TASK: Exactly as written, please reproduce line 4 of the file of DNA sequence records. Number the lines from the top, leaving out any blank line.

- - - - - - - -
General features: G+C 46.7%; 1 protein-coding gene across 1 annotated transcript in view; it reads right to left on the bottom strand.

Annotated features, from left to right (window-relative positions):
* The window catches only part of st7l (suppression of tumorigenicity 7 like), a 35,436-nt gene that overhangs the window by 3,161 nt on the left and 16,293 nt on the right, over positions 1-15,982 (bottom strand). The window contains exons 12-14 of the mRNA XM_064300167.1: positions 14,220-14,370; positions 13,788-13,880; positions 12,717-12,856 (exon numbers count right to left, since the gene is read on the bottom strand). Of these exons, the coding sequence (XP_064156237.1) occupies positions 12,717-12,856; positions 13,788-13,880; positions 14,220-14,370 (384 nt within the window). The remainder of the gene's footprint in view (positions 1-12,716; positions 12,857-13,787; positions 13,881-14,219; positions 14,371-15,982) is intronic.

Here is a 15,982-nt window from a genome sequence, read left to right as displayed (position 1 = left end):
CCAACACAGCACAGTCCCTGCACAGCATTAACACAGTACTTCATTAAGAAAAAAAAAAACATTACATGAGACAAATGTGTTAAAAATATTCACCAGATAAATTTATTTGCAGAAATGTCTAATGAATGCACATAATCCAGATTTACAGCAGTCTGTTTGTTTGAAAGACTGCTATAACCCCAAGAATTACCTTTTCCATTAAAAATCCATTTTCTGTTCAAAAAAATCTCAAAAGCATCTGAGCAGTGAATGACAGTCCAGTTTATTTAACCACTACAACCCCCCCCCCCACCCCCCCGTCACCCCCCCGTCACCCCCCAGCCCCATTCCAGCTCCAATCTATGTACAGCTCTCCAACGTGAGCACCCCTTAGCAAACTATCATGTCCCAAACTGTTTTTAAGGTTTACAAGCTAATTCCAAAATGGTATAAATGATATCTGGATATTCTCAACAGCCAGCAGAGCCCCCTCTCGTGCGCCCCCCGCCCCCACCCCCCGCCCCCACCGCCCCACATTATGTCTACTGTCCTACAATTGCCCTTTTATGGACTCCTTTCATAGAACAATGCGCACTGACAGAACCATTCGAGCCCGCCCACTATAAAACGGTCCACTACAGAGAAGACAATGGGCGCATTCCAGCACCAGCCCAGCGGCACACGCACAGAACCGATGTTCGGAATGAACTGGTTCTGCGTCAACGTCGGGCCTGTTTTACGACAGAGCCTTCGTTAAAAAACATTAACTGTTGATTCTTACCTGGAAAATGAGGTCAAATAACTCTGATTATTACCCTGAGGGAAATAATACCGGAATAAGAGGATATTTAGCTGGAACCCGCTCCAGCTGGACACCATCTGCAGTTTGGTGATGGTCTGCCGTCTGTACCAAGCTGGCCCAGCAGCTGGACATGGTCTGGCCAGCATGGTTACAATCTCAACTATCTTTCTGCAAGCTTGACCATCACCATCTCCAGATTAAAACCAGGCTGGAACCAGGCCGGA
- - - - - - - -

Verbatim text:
Here is a 15,982-nt window from a genome sequence, read left to right as displayed (position 1 = left end):